The second panel, Securing Children’s Futures: Return to Family and Community-Based Supports, uplifted professional and personal stories of a child welfare system rooted in bias and harmful to the very groups it purports to protect.

Carmyn Tassone, who brought lived experience to the panel, said she entered the system because of her mother’s addiction to substances and her father’s involvement with the criminal legal system. She noted the lack of support her mother had in accessing proper resources.

At 18, Carmyn, like many other children in the child welfare system, “aged out” with no life skills. She didn’t know how to get a job, pay rent, manage finances, or meet many of her basic needs for societal survival. Statistics show that children without support, like Carmyn, often age out of one system right into another, including cycles of homelessness and interactions with the criminal legal system.

Despite heavy federal investments in the child welfare system, the courts are overburdened. And because of subjective guidelines on what constitutes neglect — a euphemism for poverty — decisions are not free from racial, gender, or class bias.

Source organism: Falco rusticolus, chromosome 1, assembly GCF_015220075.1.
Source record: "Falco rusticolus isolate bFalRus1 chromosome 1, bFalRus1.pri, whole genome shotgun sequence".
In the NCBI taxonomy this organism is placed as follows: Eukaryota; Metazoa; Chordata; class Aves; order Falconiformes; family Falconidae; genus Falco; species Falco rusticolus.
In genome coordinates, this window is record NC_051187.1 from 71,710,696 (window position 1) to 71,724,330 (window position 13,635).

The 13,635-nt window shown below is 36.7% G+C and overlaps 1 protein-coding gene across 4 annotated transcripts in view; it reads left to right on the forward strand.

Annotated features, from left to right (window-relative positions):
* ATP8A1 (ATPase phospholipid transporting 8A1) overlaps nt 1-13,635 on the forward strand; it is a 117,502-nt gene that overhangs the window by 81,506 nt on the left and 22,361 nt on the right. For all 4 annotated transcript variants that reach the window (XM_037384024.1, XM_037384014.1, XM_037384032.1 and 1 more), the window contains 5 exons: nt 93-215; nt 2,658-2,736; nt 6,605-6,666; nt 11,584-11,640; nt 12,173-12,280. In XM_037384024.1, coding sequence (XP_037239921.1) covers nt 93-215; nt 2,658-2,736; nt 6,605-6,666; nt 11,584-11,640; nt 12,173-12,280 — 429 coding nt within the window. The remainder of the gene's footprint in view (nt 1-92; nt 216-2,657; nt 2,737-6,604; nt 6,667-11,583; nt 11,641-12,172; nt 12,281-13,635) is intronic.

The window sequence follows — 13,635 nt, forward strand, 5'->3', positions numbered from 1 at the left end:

In fact, poor children come in contact with the child welfare system at an almost seven times greater rate than other children. They are 50 percent more likely to have contact with the system by their 18th birthday. Black children were 20 percent more likely than white children to be involved in cases in which intervention services were used.

“There is another crisis going on in Chicago right now that has had little to no attention, and that is Black children being ripped from their homes and traumatized,” said Dr. Bonita Carr, CEO of the Court Appointed Special Advocates of Cook County.

The panelists agreed about an urgent need to shift investments in the foster system to the family system. In particular, they called for an end to the systematic oversurveillance of Black families. Parents should have the power and dignity to make decisions in their children’s best interest — without unnecessary state intervention.